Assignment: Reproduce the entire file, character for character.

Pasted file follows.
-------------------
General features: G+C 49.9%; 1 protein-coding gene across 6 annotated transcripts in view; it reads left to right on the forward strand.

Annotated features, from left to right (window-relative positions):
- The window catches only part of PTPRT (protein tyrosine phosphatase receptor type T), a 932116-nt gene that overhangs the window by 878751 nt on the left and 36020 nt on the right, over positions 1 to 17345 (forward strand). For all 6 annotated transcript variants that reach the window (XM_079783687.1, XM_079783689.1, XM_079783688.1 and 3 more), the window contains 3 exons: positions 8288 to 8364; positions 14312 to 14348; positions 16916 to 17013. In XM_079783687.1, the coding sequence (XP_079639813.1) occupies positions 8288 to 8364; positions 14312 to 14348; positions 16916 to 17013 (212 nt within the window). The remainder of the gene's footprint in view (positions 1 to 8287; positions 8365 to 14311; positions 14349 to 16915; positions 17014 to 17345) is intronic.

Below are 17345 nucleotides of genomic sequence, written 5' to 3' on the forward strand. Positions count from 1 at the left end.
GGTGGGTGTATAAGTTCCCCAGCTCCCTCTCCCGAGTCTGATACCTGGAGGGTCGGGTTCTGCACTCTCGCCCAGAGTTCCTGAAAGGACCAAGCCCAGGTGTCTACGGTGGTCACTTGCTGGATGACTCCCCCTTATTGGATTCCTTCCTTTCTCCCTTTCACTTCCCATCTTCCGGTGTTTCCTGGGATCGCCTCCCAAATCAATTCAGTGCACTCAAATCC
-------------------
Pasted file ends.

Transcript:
General features: G+C 49.9%; 1 protein-coding gene across 6 annotated transcripts in view; it reads left to right on the forward strand.

Annotated features, from left to right (window-relative positions):
- The window catches only part of PTPRT (protein tyrosine phosphatase receptor type T), a 932116-nt gene that overhangs the window by 878751 nt on the left and 36020 nt on the right, over positions 1 to 17345 (forward strand). For all 6 annotated transcript variants that reach the window (XM_079783687.1, XM_079783689.1, XM_079783688.1 and 3 more), the window contains 3 exons: positions 8288 to 8364; positions 14312 to 14348; positions 16916 to 17013. In XM_079783687.1, the coding sequence (XP_079639813.1) occupies positions 8288 to 8364; positions 14312 to 14348; positions 16916 to 17013 (212 nt within the window). The remainder of the gene's footprint in view (positions 1 to 8287; positions 8365 to 14311; positions 14349 to 16915; positions 17014 to 17345) is intronic.

Below are 17345 nucleotides of genomic sequence, written 5' to 3' on the forward strand. Positions count from 1 at the left end.
GGTGGGTGTATAAGTTCCCCAGCTCCCTCTCCCGAGTCTGATACCTGGAGGGTCGGGTTCTGCACTCTCGCCCAGAGTTCCTGAAAGGACCAAGCCCAGGTGTCTACGGTGGTCACTTGCTGGATGACTCCCCCTTATTGGATTCCTTCCTTTCTCCCTTTCACTTCCCATCTTCCGGTGTTTCCTGGGATCGCCTCCCAAATCAATTCAGTGCACTCAAATCC